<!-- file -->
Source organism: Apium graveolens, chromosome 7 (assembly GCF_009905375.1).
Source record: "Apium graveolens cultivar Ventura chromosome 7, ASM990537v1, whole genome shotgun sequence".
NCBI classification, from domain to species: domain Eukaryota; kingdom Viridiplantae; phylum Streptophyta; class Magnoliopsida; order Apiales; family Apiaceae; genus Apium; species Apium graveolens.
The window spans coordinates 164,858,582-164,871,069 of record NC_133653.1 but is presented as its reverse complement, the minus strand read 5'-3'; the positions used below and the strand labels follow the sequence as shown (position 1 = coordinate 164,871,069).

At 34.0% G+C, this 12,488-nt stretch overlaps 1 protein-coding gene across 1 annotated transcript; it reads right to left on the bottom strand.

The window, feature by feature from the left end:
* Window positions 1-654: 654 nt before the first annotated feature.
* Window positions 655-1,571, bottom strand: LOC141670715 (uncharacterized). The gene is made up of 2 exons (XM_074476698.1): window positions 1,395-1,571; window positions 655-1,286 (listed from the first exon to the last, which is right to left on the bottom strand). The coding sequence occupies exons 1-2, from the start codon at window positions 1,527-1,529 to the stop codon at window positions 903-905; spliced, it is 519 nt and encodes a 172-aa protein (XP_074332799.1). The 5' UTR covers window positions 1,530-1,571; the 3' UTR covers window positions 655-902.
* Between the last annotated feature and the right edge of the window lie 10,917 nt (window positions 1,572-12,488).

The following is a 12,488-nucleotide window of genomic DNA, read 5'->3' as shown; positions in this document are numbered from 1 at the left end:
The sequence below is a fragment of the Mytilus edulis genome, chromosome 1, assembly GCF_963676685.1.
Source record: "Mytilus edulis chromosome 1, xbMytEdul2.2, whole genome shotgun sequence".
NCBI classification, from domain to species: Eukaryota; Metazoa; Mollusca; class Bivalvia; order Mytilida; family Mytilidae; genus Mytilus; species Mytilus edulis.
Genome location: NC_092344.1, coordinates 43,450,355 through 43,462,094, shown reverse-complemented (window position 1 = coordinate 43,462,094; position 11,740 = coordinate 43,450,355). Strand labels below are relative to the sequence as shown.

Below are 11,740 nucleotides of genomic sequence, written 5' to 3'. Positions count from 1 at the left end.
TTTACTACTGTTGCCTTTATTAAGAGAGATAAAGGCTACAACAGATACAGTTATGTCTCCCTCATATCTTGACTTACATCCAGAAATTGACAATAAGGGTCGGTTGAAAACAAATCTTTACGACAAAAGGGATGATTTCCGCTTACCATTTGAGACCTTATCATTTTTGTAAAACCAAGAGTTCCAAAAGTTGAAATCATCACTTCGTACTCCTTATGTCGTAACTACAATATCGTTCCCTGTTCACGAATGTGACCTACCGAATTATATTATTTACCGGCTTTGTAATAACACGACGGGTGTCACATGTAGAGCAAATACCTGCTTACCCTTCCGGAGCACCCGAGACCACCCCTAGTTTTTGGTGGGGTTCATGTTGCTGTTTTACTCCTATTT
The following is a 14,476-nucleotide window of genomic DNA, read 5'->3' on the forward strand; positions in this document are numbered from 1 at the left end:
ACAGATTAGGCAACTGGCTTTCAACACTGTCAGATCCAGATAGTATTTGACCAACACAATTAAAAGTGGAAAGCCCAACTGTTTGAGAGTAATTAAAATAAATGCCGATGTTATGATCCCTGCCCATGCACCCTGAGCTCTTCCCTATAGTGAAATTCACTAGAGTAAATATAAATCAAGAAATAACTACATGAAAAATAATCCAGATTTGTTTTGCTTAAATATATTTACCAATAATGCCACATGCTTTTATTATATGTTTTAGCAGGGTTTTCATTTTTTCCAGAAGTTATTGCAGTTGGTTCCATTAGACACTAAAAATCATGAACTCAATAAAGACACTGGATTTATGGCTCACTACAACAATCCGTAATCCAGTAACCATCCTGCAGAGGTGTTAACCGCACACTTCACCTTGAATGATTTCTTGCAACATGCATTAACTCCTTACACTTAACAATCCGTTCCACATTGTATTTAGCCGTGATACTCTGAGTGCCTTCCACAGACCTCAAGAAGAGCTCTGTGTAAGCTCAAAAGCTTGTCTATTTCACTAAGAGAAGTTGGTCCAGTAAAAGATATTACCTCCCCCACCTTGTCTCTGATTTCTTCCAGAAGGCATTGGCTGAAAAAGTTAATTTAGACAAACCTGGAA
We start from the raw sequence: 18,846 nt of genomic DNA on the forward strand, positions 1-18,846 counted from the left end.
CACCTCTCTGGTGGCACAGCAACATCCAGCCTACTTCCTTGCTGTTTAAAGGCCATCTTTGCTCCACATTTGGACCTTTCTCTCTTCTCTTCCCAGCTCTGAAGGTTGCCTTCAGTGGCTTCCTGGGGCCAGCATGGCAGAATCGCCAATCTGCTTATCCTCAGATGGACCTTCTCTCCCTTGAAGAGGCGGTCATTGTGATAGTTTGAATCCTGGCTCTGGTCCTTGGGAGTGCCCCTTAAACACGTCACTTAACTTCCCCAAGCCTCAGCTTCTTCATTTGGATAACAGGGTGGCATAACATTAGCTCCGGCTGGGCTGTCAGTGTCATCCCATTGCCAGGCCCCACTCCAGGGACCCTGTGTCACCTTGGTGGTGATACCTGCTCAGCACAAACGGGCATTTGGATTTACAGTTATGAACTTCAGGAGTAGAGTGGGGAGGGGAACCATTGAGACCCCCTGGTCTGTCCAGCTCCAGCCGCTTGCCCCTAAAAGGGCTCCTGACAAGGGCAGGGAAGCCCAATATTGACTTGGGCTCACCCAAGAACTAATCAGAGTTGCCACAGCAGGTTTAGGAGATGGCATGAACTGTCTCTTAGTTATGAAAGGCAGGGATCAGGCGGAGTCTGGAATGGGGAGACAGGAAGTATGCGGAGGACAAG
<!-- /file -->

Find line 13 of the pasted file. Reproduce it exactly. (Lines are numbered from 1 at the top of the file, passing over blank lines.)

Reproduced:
NCBI classification, from domain to species: Eukaryota; Metazoa; Mollusca; class Bivalvia; order Mytilida; family Mytilidae; genus Mytilus; species Mytilus edulis.